Integrative Studies of Science, Religion and Culture on Disaster
The rise of natural disasters in Indonesia in recent years ranging from tsunamis, earthquakes, erosion, floods, mudflows, volcanic eruptions, droughts, forest fires, tornadoes and others increase the need for a thorough review of the disaster. Natural science approach that has been dominant in the view of disaster is considered not sufficient to help us understand and act appropriately in disaster prevention and mitigation. Thus, it takes a more holistic approach in assessing disaster than from the perspective of science that is religion and culture.
The need to obtain a comprehensive assessment towards the disaster has encouraged Center for Religious and Cross-cultural Studies (CRCS) to launch a competitive grant titled, “Interpretation and Response to Disasters: Integrative Studies of Science, Religion and Culture” in 2008. Through a variety of approaches, there have been interesting things found relating to disasters that can enrich our understanding. For instance, from the perspective of religion there are a range of views ranging from the view of scholars, religious institutions up to study religious scriptures of the disaster that also affect the diversity of response to disasters. From the cultural perspective, there are a variety of interpretations and responses based on local wisdom. Findings of field research grants two series of the same name is then recorded in a three book series “Agama dan Bencana” (Religion and Disaster).
The first book titled Agama, Budaya dan Bencana (Religion, Culture and Disaster), presents the diversity of perspectives in understanding disasters, ranging from the religious perspective to the local culture. Through the study of religious law, religious institutions, and local practices, the researchers tried to show how the religious and cultural perspectives used by various sectors of society to understand and explains the disaster. In fact in some ways, the perspective is intertwined, so that it is difficult to determine whether that is a religious perspective or the perspective of the local culture. At the same time, researchers showed the potential of religious and local communities that can be used to build the foundations of a disaster resilient community.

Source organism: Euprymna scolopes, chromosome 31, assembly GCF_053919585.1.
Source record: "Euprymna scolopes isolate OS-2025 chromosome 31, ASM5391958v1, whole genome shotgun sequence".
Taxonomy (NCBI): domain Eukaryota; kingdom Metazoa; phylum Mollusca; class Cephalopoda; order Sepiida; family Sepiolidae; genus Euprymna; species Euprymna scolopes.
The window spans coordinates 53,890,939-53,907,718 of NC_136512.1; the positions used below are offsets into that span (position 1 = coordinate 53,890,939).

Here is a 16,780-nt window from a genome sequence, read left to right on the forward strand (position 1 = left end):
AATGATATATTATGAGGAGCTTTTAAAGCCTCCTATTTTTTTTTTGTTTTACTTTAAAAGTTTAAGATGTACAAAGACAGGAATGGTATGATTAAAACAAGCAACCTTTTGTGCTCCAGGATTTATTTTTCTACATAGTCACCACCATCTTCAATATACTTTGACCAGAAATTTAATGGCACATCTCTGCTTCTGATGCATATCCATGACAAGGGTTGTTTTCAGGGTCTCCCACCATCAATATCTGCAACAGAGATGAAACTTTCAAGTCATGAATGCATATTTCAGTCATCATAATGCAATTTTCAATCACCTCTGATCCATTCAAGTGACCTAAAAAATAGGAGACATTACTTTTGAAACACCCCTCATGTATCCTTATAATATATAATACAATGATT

The second book, Respon Masyarakat Lokal atas Bencana (The Response of Local Communities on Disaster), explores the understanding and resilience of the community built on local knowledge systems, as well as examines the possibility of bringing a scientific approach and the local culture. The case examples drawn from a variety of cases in Indonesia shows that society has a system of knowledge coming from long experience of interaction with the environment. Social systems sometimes also have been adapted to the natural gestures. Because of its deep-rooted, indigenous perspectives will provide a strong foundation in building disaster resilient communities more participatory.
The third book, Konstruksi Masyarakat Tangguh Bencana (Construction of Resilient Disaster Community), is more technical with emphasis on the practical development of disaster resilient communities. For example, the writing of Sudibyanto et al. provides a framework ranging from community capacity building, disaster education, disaster to the media socialization that contains workflow coordination of emergency response is very technical. Several papers in this volume present the case examples showing the various regions anticipating technical community in preventing disaster.
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